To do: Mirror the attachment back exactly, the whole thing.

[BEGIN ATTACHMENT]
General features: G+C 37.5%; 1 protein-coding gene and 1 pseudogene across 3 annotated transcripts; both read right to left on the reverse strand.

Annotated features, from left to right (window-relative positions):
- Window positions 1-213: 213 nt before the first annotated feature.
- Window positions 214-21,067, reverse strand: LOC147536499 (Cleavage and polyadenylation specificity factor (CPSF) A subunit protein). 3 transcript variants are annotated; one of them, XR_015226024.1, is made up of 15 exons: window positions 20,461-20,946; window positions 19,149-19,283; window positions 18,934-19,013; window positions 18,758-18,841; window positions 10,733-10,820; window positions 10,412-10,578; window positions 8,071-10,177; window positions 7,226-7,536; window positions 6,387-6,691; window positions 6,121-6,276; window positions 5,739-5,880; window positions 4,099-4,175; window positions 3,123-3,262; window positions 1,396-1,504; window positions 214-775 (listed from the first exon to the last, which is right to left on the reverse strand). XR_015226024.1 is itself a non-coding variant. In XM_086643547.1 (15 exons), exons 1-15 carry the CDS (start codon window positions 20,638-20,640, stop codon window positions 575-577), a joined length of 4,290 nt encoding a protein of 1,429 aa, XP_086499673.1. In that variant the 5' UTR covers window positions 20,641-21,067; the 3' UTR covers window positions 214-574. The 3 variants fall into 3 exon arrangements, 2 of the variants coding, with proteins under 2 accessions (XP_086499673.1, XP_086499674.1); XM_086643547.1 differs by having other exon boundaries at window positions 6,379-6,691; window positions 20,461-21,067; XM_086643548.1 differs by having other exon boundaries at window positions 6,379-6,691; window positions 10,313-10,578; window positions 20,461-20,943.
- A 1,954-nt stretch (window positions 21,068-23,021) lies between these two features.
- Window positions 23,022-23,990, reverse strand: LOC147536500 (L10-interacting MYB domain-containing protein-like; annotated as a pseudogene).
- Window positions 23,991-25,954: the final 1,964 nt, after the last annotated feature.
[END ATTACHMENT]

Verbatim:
General features: G+C 37.5%; 1 protein-coding gene and 1 pseudogene across 3 annotated transcripts; both read right to left on the reverse strand.

Annotated features, from left to right (window-relative positions):
- Window positions 1-213: 213 nt before the first annotated feature.
- Window positions 214-21,067, reverse strand: LOC147536499 (Cleavage and polyadenylation specificity factor (CPSF) A subunit protein). 3 transcript variants are annotated; one of them, XR_015226024.1, is made up of 15 exons: window positions 20,461-20,946; window positions 19,149-19,283; window positions 18,934-19,013; window positions 18,758-18,841; window positions 10,733-10,820; window positions 10,412-10,578; window positions 8,071-10,177; window positions 7,226-7,536; window positions 6,387-6,691; window positions 6,121-6,276; window positions 5,739-5,880; window positions 4,099-4,175; window positions 3,123-3,262; window positions 1,396-1,504; window positions 214-775 (listed from the first exon to the last, which is right to left on the reverse strand). XR_015226024.1 is itself a non-coding variant. In XM_086643547.1 (15 exons), exons 1-15 carry the CDS (start codon window positions 20,638-20,640, stop codon window positions 575-577), a joined length of 4,290 nt encoding a protein of 1,429 aa, XP_086499673.1. In that variant the 5' UTR covers window positions 20,641-21,067; the 3' UTR covers window positions 214-574. The 3 variants fall into 3 exon arrangements, 2 of the variants coding, with proteins under 2 accessions (XP_086499673.1, XP_086499674.1); XM_086643547.1 differs by having other exon boundaries at window positions 6,379-6,691; window positions 20,461-21,067; XM_086643548.1 differs by having other exon boundaries at window positions 6,379-6,691; window positions 10,313-10,578; window positions 20,461-20,943.
- A 1,954-nt stretch (window positions 21,068-23,021) lies between these two features.
- Window positions 23,022-23,990, reverse strand: LOC147536500 (L10-interacting MYB domain-containing protein-like; annotated as a pseudogene).
- Window positions 23,991-25,954: the final 1,964 nt, after the last annotated feature.